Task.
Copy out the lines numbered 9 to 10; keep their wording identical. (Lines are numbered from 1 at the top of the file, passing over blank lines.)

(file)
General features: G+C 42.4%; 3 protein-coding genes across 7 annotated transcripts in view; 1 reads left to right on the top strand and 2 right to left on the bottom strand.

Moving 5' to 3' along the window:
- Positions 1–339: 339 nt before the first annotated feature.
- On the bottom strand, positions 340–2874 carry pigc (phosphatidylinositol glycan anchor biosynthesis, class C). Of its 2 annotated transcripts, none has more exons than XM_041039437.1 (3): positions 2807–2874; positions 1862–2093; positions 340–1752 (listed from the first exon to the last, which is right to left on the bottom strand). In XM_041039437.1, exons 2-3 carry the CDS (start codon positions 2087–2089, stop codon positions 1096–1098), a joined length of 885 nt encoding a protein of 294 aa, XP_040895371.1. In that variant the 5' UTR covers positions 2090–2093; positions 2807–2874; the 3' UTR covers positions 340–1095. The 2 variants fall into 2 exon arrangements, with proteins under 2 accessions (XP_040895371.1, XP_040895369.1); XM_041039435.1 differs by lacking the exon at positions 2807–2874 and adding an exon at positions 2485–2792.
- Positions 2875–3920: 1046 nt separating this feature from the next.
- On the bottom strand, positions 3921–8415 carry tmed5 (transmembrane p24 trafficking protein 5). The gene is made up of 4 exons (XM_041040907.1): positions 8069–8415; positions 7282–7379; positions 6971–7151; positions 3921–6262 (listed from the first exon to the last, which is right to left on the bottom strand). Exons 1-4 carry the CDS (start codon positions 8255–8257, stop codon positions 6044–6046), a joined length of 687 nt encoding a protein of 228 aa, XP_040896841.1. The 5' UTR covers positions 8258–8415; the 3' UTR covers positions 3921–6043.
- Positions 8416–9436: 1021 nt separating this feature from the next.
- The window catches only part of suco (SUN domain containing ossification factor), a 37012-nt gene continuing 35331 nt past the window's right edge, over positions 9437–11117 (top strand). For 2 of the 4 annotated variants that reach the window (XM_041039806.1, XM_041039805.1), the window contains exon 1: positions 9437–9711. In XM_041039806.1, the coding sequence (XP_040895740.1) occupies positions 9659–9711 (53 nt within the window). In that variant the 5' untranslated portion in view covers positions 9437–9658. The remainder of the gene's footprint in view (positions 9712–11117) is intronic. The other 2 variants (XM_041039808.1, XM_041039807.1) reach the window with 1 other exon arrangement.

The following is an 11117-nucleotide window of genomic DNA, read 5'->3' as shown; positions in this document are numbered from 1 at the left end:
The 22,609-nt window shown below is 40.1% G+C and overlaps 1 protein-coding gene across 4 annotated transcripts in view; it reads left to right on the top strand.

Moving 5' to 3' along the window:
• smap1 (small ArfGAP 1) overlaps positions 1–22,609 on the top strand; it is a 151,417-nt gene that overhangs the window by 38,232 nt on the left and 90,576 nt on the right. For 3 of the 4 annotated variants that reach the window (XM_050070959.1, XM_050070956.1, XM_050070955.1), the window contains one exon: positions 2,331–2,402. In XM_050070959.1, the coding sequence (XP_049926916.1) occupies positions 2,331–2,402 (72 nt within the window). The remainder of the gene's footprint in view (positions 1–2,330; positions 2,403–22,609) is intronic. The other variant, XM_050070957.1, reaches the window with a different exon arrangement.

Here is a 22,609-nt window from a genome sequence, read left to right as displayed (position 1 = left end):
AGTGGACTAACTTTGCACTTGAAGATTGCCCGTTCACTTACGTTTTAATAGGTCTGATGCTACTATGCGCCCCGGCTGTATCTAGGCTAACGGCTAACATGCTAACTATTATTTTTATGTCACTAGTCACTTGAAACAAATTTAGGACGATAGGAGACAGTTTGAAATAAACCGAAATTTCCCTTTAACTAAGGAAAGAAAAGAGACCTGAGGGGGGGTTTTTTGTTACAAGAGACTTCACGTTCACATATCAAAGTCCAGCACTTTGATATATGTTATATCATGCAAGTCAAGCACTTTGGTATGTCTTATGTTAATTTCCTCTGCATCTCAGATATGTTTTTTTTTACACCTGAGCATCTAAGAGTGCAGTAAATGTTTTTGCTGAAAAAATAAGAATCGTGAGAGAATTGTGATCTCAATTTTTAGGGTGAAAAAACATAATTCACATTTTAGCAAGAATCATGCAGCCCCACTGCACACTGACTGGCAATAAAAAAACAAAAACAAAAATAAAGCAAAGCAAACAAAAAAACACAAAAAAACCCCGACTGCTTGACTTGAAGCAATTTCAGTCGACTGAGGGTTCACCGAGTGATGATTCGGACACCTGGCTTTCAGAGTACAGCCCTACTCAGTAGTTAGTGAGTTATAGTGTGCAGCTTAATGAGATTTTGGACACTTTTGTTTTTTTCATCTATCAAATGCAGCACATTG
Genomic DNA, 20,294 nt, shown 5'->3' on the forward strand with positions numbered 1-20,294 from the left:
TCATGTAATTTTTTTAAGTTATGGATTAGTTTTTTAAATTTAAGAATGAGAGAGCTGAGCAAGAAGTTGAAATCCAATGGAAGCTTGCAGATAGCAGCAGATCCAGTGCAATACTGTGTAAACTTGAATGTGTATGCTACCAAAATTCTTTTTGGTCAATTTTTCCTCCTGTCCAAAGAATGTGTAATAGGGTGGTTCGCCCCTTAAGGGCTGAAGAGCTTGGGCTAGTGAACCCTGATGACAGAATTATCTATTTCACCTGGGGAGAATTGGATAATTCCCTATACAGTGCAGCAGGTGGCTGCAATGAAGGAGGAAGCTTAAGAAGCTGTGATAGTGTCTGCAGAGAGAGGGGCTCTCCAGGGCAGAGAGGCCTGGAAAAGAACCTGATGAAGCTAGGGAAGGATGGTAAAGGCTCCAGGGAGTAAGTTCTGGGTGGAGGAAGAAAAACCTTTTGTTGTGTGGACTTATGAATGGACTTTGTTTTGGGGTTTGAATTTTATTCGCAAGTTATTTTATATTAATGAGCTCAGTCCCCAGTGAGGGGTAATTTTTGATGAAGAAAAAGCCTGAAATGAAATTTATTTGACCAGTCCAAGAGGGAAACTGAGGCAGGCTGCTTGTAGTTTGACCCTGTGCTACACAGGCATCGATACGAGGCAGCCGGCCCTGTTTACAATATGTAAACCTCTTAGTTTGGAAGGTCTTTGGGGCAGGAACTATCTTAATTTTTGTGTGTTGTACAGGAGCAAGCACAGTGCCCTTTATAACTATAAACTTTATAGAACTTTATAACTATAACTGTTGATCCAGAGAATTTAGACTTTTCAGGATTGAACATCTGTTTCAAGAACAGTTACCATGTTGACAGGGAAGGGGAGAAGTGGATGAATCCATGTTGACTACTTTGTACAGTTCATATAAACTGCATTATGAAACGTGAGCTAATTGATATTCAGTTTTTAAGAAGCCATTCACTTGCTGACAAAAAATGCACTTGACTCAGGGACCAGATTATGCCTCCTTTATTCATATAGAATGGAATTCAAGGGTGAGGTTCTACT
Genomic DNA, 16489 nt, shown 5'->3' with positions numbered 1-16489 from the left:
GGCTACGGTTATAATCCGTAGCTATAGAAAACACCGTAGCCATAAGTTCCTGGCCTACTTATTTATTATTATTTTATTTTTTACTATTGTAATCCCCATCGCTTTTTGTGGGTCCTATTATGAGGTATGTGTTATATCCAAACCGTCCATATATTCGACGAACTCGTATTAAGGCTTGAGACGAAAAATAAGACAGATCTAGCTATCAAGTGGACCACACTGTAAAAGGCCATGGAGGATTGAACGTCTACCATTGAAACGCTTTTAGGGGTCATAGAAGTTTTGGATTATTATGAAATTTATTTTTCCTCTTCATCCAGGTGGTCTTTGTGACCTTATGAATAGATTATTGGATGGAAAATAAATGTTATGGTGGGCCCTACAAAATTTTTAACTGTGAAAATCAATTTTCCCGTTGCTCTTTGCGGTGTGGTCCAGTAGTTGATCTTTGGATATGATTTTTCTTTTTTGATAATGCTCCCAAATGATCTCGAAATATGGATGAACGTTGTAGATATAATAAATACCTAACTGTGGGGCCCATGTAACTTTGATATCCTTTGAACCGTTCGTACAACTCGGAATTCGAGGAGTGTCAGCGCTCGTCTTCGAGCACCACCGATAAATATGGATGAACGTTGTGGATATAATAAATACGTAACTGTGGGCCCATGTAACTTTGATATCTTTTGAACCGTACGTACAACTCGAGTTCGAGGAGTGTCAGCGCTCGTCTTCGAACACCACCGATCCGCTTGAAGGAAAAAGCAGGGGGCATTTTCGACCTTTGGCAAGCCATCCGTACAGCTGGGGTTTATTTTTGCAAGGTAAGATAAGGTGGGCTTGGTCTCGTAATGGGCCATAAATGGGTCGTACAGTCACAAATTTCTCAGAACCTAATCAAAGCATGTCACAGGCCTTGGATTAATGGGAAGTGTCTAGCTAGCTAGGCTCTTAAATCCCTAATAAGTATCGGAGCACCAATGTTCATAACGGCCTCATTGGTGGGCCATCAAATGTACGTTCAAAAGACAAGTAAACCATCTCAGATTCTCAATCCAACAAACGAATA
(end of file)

The following is an 11117-nucleotide window of genomic DNA, read 5'->3' as shown; positions in this document are numbered from 1 at the left end:
The 22,609-nt window shown below is 40.1% G+C and overlaps 1 protein-coding gene across 4 annotated transcripts in view; it reads left to right on the top strand.